The entire claim hinges on the assertion that the COVID spike protein and syncitin-1 (the placenta protein) are similar. One word we use for protein similarity is homology. Think of homology like genetic plagiarism. In plagiarism, if two journal articles have a common source (one was copied from the other), we would expect to see a high degree of similarity between the words and sentences in the two articles (or at least between some subset of the paragraphs.) Having a few words or phrases in common is not enough to suggest plagiarism… short phrases are bound to be repeated in totally unrelated pieces of writing. We would need to see long phrases and perhaps full sentences to suspect something was amiss. 

The same concept applies to proteins: when two proteins are homologous, they share a high degree of similarity in their amino acid sequence. (As a quick refresher, proteins are chains of amino acids that fold up in just the right way to do helpful stuff in your cells). If two proteins have only a few short strings of amino acids in common, this is not enough to suggest homology. We’d need long sections of matching amino acid sequences to suspect that the two proteins may be very similar (highly homologous).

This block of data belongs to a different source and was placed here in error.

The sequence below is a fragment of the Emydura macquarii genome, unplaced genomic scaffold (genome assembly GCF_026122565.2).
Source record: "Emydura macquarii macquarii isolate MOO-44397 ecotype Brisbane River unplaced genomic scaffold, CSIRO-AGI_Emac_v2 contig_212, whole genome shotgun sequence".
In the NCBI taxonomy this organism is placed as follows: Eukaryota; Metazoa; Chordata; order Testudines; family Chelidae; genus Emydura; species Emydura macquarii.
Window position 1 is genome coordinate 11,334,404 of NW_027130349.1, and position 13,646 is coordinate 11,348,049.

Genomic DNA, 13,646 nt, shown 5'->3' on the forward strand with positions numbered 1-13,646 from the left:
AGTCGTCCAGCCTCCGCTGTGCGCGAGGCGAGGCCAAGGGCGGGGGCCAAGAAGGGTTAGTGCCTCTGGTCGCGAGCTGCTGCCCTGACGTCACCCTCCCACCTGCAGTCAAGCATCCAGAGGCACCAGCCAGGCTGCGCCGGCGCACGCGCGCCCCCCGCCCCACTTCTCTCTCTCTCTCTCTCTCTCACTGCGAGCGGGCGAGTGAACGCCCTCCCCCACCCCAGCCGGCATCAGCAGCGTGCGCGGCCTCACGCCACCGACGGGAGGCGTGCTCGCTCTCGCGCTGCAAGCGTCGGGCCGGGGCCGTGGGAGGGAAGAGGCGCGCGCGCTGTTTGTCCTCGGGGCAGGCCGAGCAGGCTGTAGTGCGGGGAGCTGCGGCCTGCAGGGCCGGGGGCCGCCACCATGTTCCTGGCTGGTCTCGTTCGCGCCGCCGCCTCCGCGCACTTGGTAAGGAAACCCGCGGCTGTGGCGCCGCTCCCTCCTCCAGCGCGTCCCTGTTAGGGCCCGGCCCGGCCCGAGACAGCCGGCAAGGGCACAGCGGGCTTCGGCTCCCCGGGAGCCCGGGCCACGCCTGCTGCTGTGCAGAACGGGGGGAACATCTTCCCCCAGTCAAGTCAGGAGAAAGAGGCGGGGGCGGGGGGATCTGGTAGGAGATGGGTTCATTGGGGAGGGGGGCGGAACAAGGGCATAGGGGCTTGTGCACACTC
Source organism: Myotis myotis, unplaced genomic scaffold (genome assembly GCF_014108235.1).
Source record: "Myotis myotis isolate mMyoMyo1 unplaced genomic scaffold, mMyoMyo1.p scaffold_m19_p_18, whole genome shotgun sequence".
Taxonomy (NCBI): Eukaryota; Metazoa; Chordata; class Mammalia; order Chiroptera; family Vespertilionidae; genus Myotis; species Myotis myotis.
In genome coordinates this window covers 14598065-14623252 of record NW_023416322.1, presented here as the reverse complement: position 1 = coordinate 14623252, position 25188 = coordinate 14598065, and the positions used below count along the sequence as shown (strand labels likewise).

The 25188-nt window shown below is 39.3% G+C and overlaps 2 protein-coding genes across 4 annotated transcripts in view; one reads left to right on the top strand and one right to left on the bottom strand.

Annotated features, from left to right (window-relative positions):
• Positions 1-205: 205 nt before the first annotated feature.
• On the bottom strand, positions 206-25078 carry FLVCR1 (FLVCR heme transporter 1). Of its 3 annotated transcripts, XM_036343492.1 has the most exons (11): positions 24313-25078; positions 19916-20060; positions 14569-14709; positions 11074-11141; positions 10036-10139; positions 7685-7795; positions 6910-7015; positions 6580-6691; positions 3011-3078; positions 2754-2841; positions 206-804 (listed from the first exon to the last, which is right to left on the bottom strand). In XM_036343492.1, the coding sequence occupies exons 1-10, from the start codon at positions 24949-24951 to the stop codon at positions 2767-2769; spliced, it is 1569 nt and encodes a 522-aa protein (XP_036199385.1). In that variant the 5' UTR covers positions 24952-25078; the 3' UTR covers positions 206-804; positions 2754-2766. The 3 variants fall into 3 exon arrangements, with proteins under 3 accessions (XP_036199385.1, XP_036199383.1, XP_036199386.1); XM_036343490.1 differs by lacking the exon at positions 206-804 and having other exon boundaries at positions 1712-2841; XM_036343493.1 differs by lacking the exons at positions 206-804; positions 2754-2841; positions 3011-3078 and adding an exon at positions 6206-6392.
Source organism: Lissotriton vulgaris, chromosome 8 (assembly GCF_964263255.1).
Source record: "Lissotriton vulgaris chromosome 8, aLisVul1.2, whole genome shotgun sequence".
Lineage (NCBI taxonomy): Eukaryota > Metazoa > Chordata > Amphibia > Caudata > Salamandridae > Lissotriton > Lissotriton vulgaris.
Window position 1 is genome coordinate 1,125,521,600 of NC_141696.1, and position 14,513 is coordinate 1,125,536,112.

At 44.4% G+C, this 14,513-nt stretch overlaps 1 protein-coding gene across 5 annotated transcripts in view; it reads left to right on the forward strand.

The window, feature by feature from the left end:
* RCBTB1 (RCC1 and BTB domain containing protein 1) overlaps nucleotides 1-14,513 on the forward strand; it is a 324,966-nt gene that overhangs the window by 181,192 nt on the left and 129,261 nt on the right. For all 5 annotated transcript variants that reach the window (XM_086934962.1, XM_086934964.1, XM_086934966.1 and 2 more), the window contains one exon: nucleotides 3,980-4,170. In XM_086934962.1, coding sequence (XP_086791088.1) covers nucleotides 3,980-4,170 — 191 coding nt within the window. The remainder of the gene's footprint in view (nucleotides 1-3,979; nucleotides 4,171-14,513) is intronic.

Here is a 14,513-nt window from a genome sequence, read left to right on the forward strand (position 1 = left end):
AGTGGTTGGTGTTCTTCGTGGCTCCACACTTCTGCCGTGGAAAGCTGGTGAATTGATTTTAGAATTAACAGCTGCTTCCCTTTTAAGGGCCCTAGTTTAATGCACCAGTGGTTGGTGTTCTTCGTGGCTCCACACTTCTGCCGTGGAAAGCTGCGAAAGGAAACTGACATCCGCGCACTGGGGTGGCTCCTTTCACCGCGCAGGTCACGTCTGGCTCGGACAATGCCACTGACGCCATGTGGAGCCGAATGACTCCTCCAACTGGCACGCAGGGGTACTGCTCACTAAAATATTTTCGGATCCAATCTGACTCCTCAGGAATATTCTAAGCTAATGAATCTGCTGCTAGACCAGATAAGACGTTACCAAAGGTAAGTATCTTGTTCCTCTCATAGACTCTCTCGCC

Ultimately what we care about, in the context of an aberrant antibody response against the placenta, is the shape of the proteins. If two proteins are extremely similar in shape, an antibody might mistake one for the other and accidentally attack the wrong thing. As the shape of a protein is ultimately determined by its amino acid sequence, in order for us to suspect that an antibody targeting the coronavirus spike protein will accidentally attack syncytin-1 instead, there would need to be a high degree of similarity between the amino acid sequences of these two proteins.

So, is there? Here is a sequence alignment of the two proteins. This is created by a program that attempts to detect homology, and will try to line up regions of the amino acid sequences that match. Each letter represents a specific amino acid, and the stars indicate “matches.” But remember that the amino acid alphabet is only 20 letters long, so there are bound to be some matches at random. This is what we see for these two proteins: